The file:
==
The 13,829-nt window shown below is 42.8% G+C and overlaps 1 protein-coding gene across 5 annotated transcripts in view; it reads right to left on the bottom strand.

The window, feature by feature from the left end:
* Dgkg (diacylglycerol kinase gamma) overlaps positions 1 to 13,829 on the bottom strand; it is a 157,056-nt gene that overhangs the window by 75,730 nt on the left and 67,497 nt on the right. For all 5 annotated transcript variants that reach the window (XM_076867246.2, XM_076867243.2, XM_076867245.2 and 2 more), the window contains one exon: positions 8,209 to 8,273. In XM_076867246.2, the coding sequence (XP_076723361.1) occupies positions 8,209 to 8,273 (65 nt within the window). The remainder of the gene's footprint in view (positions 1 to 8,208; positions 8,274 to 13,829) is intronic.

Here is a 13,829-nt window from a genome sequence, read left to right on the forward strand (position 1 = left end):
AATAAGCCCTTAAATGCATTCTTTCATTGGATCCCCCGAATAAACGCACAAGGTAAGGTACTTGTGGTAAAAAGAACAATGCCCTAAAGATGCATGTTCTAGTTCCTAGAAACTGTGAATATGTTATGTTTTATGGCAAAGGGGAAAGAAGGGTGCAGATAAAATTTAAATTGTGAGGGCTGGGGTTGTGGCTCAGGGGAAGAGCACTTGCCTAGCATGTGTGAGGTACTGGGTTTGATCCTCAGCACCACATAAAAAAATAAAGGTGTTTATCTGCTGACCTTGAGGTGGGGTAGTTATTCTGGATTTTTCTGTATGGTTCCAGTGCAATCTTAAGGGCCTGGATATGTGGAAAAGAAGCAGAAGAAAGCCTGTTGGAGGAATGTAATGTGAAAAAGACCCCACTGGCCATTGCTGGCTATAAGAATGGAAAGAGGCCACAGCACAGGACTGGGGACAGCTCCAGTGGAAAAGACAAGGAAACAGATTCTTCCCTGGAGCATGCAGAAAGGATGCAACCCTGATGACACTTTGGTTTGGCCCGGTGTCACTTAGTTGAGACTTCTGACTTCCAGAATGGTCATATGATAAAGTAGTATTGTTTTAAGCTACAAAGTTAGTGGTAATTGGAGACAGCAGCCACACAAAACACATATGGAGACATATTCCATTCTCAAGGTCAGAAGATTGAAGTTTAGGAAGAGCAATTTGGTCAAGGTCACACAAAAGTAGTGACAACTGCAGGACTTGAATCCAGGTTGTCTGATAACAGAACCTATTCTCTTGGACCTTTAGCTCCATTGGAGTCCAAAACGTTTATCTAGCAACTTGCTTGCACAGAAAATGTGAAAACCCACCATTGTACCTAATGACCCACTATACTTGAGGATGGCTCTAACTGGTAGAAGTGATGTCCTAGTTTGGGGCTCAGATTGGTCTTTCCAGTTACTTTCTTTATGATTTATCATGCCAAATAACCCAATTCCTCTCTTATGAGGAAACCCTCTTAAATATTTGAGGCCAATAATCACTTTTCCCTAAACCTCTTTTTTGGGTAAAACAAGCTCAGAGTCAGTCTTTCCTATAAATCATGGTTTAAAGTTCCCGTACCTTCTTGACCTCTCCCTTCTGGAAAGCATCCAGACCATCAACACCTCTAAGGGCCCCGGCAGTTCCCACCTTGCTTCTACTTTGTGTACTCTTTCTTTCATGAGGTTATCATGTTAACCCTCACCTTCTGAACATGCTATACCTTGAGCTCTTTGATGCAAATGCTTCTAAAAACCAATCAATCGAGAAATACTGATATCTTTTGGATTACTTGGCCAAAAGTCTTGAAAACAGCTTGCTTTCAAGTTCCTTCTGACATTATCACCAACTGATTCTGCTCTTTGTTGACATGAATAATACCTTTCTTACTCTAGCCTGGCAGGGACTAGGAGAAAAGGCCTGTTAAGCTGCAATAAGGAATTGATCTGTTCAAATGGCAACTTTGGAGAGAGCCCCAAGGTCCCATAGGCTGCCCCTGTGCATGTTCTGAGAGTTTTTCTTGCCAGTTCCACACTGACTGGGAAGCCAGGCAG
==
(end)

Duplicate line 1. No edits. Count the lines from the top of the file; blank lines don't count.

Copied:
The 13,829-nt window shown below is 42.8% G+C and overlaps 1 protein-coding gene across 5 annotated transcripts in view; it reads right to left on the bottom strand.